For years and years, I’ve been buying

and to be perfectly honest we’ve never been happy with them.

So today I followed a recipe by @colonialmilling

Combine in a bowl: 2 c All Purpose Flour, 1 tbsp sugar, 1 tbsp baking powder, 1 tsp baking soda and 1 tsp salt. Cut in 6 tbsp cold butter. The butter should be about pea sized when you’re finished. (use a fork or your hands) Pour in 1 cup buttermilk and mix just until it comes together. It will be very crumbly. Flatten the dough on a floured surface then fold it over on itself. Do this 3-4 times. (this makes them flaky) Cut your biscuits and bake 450-degree oven 15 min or so or until golden brown.

Total prep time- 10 min. Total bake time 15 minutes. These could also be baked in a cast iron pan. I used a cookie sheet. My first 6 weren’t as tall as my last 6 because I flattened my dough too much with my first batch. I tasted one almost right out of the oven–absolute heaven. I used organic flour, aluminum free baking soda, salt, organic butter, and organic buttermilk plus the slat and baking powder. I was able to get 12 biscuits vs. the standard 5-8 we got in the Pillsbury cans. I usually pay just a bit over $2.20 for the Pillsbury.  The total cost for a dozen organic homemade biscuits is-salt on hand, soda on hand, powder on hand, 2 cups of flour cost less than .50 cents a cup, buttermilk .35 and butter (6 tbsp).75 = total cost of approx. $1.80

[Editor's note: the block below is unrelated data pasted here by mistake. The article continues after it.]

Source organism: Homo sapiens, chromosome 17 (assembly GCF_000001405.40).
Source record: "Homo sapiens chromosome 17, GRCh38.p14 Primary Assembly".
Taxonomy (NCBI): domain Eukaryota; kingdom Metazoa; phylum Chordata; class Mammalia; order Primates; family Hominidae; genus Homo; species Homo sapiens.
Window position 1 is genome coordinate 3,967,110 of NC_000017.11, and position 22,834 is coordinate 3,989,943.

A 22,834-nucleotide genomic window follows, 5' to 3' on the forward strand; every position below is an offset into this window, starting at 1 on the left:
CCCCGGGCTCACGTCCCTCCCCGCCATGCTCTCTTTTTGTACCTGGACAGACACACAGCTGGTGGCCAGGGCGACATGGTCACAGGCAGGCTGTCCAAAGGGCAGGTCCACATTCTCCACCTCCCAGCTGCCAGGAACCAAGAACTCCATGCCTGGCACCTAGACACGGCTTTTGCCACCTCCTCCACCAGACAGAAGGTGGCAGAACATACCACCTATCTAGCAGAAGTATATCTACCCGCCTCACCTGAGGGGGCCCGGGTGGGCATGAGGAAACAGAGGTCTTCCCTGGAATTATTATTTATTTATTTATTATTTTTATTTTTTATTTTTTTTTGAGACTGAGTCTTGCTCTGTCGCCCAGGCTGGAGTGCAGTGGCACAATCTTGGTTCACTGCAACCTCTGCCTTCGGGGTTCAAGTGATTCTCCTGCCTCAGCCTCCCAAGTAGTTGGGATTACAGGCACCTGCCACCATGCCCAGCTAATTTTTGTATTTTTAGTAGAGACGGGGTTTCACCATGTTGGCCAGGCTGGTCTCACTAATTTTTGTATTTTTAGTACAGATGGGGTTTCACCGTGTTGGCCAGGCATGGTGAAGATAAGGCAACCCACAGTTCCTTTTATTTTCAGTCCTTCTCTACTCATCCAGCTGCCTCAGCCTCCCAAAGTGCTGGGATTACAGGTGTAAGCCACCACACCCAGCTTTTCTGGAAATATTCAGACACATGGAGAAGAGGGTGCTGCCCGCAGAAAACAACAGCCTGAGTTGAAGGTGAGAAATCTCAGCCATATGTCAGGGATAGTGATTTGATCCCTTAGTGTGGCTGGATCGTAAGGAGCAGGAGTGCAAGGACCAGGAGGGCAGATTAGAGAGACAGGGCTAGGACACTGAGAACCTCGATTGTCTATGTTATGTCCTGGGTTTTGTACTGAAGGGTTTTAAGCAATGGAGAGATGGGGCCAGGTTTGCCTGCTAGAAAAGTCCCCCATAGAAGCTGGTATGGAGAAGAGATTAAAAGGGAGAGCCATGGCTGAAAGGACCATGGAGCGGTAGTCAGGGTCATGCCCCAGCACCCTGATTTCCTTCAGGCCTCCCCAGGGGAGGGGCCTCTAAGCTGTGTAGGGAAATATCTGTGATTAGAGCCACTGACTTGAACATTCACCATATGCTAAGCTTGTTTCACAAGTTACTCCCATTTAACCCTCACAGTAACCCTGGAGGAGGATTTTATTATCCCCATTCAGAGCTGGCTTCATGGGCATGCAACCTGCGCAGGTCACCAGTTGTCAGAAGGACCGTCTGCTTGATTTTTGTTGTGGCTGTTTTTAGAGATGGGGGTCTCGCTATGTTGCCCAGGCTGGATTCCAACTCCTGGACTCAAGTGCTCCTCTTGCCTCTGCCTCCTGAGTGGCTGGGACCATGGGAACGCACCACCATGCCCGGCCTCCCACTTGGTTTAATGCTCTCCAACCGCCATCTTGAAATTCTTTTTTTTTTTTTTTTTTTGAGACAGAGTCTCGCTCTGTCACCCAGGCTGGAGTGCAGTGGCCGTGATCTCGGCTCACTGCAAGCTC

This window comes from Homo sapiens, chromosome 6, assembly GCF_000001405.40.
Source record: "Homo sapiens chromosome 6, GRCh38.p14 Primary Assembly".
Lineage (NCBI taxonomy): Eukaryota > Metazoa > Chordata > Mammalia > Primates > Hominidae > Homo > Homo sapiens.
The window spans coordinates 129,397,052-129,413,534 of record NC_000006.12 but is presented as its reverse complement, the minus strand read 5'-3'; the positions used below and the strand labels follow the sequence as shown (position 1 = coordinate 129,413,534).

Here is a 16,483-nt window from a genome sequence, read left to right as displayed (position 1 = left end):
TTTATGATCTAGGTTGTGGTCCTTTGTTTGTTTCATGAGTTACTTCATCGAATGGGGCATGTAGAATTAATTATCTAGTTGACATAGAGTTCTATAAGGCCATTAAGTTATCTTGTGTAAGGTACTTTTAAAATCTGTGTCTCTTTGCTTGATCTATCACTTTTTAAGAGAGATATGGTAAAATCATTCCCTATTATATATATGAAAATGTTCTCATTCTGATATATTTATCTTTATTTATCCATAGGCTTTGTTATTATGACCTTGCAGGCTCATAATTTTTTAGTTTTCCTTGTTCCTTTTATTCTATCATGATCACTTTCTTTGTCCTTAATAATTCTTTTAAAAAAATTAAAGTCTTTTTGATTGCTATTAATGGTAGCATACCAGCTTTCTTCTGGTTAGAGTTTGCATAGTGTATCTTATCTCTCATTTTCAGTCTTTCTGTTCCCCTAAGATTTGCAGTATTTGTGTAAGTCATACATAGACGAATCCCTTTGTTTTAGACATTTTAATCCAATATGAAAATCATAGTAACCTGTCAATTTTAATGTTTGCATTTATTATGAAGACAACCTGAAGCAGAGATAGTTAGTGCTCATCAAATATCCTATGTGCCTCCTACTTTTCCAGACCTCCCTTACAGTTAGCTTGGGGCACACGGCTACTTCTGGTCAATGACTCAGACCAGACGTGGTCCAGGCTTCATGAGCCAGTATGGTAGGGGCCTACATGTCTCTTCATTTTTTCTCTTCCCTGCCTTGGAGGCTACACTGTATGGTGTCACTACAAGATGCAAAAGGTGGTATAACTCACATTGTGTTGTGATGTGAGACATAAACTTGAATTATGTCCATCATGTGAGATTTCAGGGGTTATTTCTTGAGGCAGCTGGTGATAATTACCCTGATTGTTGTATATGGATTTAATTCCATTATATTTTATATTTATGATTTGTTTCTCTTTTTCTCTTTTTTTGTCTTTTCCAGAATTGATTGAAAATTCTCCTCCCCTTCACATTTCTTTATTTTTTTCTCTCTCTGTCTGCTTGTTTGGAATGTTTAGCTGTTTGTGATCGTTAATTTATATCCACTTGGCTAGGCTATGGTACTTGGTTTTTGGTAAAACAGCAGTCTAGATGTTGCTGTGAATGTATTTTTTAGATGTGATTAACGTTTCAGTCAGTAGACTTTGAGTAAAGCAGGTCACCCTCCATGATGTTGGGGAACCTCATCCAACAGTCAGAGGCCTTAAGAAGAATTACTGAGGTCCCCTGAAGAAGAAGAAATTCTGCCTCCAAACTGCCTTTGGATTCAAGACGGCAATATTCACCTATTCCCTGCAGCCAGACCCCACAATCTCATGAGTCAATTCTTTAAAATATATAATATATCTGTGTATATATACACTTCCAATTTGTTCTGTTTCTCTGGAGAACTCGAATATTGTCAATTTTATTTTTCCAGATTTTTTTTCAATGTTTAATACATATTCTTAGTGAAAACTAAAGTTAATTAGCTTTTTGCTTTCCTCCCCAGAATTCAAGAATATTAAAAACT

Tonight’s meal- sausage patties and eggs on homemade biscuits!

Up Next- Endocrine Disruptors–what are they? and what can you do about them?

Blueberry Buckle Recipe–and processing produce tips!

This week- a few things I did today as I enjoyed my day off!

It’s blueberry season here in Wisconsin and I just happened to have got my hands on 3 pints of fresh berries. I froze some for smoothies, so now we have fresh strawberries and fresh blueberries for smoothies this winter.

My husband purchased a bunch of beets at the Farmer’s Market this past Friday so I processed them today. Total time was one hour- I put them in a pan of water –medium setting 1-1/4 of an hour and then turned them off. I then let the water come down from a boil to warm and ran cold water in the pan and slipped the skins right off. They were put into freezer bags and we will be eating July beets 5-6 different times this coming winter. I would pickle them (my favorite) but hubby doesn’t like pickled beets very much.